Last week this blog covered the news that the U.S. Department of Education has published a notice in the Federal Register proposing new rules to strengthen oversight of the federal Charter Schools Program (CSP). It is urgently important for each one of us—parents, educators, advocates, and citizens who care about the careful stewardship of federal tax dollars—to write and submit a formal comment expressing support for stronger oversight of the Charter Schools Program.
Our comments are especially important to counter the voices of charter school lobbyists and proponents of marketplace school choice who are mounting strong opposition to the new regulations. Here is Robert Maranto in a commentary published last week by the New York Post: “Starting in the Reinventing Government era, Democrats like Bill Clinton and Barack Obama praised… charter schools for their innovations… Even traditional liberal Hillary Clinton got boos from a National Education Association audience during the 2016 presidential campaign when she made positive remarks about charter schools… But now, with Democrats going woke and a new president in town, the U.S. Department of Education has declared war on charter schools, using obscure bureaucratic rulemaking to kill the federal charter-school program without having to explain why.”
Even the Washington Post has published an editorial, The Biden Administration’s Sneak Attack on Charter Schools, opposing the balanced and sensible new rules the Department of Education has proposed for the purpose of improving oversight of this program. In a recent blog, Diane Ravitch puts the Washington Post‘s opposition to the Department’s proposed rules into some historical perspective.
What specific dangerous practices in the charter school sector would, under the new rules, disqualify a charter school from receiving funding from the Charter Schools Program?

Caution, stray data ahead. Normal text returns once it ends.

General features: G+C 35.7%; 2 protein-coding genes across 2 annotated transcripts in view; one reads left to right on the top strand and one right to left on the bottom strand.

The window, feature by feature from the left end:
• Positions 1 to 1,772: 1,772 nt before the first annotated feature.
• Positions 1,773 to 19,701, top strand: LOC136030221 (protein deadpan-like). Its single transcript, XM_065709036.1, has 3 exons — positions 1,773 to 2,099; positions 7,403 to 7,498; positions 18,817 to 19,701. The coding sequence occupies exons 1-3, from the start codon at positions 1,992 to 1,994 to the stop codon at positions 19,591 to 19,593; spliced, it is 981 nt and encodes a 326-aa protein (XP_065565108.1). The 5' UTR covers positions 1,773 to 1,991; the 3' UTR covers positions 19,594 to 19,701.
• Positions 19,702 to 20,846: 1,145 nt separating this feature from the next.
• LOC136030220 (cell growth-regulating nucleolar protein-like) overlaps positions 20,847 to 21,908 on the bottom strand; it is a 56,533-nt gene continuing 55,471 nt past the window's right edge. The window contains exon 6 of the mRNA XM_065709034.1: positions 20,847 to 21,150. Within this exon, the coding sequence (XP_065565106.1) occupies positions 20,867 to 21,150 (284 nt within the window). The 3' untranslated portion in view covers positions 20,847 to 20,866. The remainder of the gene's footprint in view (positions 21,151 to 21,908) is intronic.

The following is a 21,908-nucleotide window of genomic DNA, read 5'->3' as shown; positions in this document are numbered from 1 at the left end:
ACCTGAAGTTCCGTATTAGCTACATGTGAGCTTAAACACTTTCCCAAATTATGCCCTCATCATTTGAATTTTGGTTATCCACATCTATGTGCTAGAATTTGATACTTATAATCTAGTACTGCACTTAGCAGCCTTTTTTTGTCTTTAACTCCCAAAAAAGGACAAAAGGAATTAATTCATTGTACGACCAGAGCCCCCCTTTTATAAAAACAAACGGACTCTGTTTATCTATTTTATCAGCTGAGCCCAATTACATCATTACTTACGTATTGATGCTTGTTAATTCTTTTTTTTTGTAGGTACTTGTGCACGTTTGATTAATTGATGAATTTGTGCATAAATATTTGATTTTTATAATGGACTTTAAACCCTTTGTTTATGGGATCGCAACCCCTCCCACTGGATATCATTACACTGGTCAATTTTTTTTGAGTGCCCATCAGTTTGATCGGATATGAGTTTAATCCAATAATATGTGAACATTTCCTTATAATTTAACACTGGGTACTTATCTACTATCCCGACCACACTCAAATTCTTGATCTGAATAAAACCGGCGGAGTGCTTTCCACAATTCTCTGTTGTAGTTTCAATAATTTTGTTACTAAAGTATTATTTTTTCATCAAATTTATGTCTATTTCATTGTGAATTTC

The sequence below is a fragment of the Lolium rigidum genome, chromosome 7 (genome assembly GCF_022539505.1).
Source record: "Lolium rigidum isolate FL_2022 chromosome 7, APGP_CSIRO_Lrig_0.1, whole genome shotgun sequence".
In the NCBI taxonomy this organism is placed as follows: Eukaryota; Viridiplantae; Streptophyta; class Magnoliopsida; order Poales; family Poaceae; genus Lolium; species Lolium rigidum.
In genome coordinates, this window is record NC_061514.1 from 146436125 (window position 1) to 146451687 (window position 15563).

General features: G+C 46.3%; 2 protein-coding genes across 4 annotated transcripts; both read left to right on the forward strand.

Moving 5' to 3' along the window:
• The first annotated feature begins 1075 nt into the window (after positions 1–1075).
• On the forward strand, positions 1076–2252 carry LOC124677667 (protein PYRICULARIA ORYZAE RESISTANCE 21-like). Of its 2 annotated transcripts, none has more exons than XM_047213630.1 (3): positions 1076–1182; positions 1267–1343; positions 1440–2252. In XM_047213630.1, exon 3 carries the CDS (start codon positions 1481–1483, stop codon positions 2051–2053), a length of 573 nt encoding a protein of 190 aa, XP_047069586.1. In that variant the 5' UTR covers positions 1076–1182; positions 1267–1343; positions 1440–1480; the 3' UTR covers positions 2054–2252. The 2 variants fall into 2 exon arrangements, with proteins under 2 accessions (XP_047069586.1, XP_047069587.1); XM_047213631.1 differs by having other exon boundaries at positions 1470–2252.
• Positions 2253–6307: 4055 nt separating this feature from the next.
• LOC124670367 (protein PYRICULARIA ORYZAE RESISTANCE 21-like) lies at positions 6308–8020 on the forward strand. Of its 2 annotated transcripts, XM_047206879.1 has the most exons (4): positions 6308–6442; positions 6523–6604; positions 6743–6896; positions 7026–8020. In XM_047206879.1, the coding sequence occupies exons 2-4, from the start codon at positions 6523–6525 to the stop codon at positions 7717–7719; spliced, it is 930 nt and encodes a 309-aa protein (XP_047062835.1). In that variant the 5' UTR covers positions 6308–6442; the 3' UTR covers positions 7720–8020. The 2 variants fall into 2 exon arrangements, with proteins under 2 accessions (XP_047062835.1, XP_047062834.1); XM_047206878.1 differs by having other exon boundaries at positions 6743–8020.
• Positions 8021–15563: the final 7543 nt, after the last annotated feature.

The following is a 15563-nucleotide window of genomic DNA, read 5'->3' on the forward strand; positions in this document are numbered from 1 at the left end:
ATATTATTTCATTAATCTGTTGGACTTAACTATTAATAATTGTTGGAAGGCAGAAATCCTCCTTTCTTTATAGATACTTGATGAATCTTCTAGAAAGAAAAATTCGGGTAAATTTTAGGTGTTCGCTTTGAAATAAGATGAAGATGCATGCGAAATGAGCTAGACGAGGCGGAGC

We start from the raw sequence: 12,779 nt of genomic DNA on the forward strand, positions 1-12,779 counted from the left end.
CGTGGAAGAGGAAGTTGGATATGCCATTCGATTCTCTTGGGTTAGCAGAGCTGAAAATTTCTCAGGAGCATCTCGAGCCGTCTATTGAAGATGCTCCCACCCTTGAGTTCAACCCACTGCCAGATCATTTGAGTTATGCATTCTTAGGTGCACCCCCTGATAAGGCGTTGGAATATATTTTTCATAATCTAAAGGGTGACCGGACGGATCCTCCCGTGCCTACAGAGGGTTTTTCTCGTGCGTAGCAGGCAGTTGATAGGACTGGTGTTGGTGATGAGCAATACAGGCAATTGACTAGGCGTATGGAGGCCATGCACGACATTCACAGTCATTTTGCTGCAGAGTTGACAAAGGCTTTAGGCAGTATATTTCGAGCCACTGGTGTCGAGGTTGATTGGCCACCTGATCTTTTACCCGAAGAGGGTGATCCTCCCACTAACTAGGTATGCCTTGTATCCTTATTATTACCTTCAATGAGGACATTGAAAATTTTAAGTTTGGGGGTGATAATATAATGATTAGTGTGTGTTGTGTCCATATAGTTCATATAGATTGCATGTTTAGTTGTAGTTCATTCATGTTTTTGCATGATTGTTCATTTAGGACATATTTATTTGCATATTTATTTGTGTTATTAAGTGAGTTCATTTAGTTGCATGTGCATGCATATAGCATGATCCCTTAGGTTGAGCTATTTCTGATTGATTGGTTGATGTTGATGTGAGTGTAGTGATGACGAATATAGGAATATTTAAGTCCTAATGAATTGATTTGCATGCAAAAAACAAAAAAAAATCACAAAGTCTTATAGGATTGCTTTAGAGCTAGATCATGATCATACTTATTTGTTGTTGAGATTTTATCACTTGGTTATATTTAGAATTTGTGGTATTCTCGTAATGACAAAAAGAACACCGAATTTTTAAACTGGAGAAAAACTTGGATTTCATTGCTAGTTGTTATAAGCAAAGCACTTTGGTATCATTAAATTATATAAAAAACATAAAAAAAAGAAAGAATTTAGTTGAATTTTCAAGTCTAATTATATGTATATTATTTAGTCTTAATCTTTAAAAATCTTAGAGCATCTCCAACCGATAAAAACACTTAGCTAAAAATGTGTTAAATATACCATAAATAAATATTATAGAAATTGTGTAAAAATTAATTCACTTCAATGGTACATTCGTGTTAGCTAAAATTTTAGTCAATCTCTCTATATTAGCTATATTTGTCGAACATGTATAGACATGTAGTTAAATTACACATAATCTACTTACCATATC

First — Even though the Elementary and Secondary Education Act forbids the allocation of federal dollars to for-profit charter schools, the owners of for-profit charter management organizations (CMOs) have learned how to get around the law. The U.S. Department of Education has proposed to stop the misallocation of federal Charter Schools Program (CSP) dollars to for-profit charter school management companies that hide behind the nonprofit charter schools they manage under sweeps contracts. This rule would be especially relevant in places like Ohio, where we have learned over two decades about the shady practices of charter management organizations. The new rules would at least make schools engaged in such practices ineligible to receive federal dollars from the Charter Schools Program. In the decade after David Brennan launched the notorious White Hat Management Company, the Akron Beacon Journal’s reporters Dennis Willard and Doug Oplinger taught us, month after month, year after year, about how Brennan’s charter management organization (CMO) openly recruited the company’s friends to form nonprofit boards who would open individual charter schools and then turn over more than 95 percent of Ohio’s public tax dollars to White Hat to manage the school under what has become known as a sweeps contract. The nonprofit board had no role in operating the school, and no oversight over how the money was spent or how much Brennan took as profit. We learned again and again that when one of White Hat’s Hope or Life Skills charter schools closed, the management company kept all the equipment and books purchased originally with public tax dollars.
In 2018, when Brennan became ill and subsequently died, ACCEL, a for-profit charter management organization run by Ron Packard, took over the White Hat charter school empire. ACCEL also acquired management of Cleveland’s I Can charter schools and the schools of another collapsing charter management company (CMO), MOSAICA, as well as Brennan’s Ohio Distance and Electronic Learning Academy, OHDELA. Reporter Jeff Bryant has shown how ACCEL’s finances are complicated by private equity investment intended quickly to produce significant profits from his supposedly nonprofit charter schools managed by ACCEL under sweeps contracts. ACCEL is really part of Pansophic Learning whose investors include a Saudi private equity firm, Safanad, whose CEO Kamal Bahamdan, leads Bahamdan Investment Group. Bryant also shows that Packard and his partners own Global School Properties Ohio, LLC, which leases school buildings—at exorbitant rents— back to the nonprofit charter school boards that are managed by Packard’s ACCEL CMO.